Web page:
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Review of Three Distinctly Different Poetry Books
MIKLOS RADNOTI: THE COMPLETE POEMS IN HUNGARIAN AND ENGLISH, translated by Gabor Barabas, includes the books published in Radnoti’s lifetime along with the ten poems found in a notebook in his pocket after his body was discovered in a mass grave, executed at age 35 by Hungarian soldiers during the Holocaust.
In general, I’m leery of translations because poetry is so much about finding the exact word, conveying and obeying the poet’s true message, the shape of the poem on the page, and so on. But Radnoti’s fifth book, MARCH ON, CONDEMNED! blew me away. Here’s an excerpt from “Before Sleep”: “The melon’s flesh is animated by autumn’s breath, / and does not cry out when caressed by the edge of my knife, / but softly splits in two, dripping words of wisdom…” The foreword, by Gyozo Ferencz, states that Radnoti “asserts…that as a poet, he represents normalcy in an age of lunacy” and I believe that’s exactly what he accomplishes.
His early poems were cliché, full of too many adjective and adverbs, trite subjects—but he was young and experimenting, as should be. As his own life grew darker (brought to trial for “sacrilege and insulting morality” for his second book, which was seized and destroyed by the Hungarian right-wing, and called up to serve in three forced-labor camps), Rodnoti became more focused. As Ferencz says, Radnoti was “the only one among his contemporaries who sensed the danger that would, in the end, destroy him.” It’s sad and terrifying that his circumstances brought out the most intense and marvelous poetry in him.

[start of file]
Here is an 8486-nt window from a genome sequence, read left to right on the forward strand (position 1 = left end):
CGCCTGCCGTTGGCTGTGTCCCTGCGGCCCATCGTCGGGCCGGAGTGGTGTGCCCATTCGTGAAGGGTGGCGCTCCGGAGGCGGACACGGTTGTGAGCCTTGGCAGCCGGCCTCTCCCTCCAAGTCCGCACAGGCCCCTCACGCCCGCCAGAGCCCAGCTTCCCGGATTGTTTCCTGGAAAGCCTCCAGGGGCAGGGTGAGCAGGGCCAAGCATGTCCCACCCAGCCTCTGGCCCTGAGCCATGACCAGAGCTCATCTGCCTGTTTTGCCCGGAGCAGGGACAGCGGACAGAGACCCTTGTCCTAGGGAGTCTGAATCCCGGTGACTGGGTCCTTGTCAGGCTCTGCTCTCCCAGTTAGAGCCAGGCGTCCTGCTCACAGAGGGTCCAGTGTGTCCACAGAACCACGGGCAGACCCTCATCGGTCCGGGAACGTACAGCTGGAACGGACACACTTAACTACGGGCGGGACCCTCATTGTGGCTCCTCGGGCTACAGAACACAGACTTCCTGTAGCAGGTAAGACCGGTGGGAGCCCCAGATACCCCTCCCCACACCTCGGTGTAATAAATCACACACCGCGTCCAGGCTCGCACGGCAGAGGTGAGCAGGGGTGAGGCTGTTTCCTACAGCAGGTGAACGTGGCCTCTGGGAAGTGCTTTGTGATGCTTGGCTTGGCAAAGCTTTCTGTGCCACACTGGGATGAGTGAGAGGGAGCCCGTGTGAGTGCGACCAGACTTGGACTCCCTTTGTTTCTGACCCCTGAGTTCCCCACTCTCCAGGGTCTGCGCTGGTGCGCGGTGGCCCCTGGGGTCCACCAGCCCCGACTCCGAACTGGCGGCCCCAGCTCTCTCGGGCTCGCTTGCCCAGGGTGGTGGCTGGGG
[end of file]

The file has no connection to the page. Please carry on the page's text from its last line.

I highly recommend this book, though I am not convinced of true translations and copyeditors carefully going through it. Some of the facts in the foreword by Ferencz and the introduction by the translator, Barabas, conflict. I am tempted, in fact, to wonder whether Ferencz, author of THE LIFE AND POETRY OF MIKLOS RADNOTI, might not have been the better choice as translator. Since I do not know Hungarian, I cannot judge, but there were many places where I felt the translation seemed like American phrases that were not accurate considering the place and period, or the punctuation was off (too often for comfort!), or the sentence length of the original vs. the translation was far, too far, apart. And then we have Barabas’s footnotes, which insult the reader often. And Barabas, I felt, talked too much about his own journey at the beginning and end of the book. Then there’s the fact that he overexplains everything. Can we not give the reader some credit? Maybe much of his “interpretation” should have come at the end of the book for a reader to explore or disregard as he/she chose.
Still, it’s an ambitious undertaking. There are poems that will haunt you. There are poems that will make you wonder why you had never discovered Radnoti’s poetry before this. There are poems, despite the fact that you are not Hungarian nor a Holocaust survivor, that you will recognize as a piece of yourself. And isn’t that what poetry is about?
From Radnoti’s “I Sat with Tristan”
“You could be a sailor.”—he said—
“Windswept, clean of heart,
and live between the
blue of twilight and the blue of the shimmering sea!”
“That is what I am,”—I laughed, “for a poet
can be anything!